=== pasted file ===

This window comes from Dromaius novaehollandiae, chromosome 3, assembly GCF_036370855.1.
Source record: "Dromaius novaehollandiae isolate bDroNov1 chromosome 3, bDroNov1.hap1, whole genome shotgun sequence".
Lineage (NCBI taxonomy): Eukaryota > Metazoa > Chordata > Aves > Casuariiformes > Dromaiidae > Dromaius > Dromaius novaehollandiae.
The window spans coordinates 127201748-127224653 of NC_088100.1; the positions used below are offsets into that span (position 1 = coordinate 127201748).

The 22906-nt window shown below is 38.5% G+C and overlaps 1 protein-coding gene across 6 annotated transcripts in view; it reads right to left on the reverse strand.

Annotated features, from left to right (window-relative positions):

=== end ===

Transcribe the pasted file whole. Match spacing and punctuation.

This window comes from Dromaius novaehollandiae, chromosome 3, assembly GCF_036370855.1.
Source record: "Dromaius novaehollandiae isolate bDroNov1 chromosome 3, bDroNov1.hap1, whole genome shotgun sequence".
Lineage (NCBI taxonomy): Eukaryota > Metazoa > Chordata > Aves > Casuariiformes > Dromaiidae > Dromaius > Dromaius novaehollandiae.
The window spans coordinates 127201748-127224653 of NC_088100.1; the positions used below are offsets into that span (position 1 = coordinate 127201748).

The 22906-nt window shown below is 38.5% G+C and overlaps 1 protein-coding gene across 6 annotated transcripts in view; it reads right to left on the reverse strand.

Annotated features, from left to right (window-relative positions):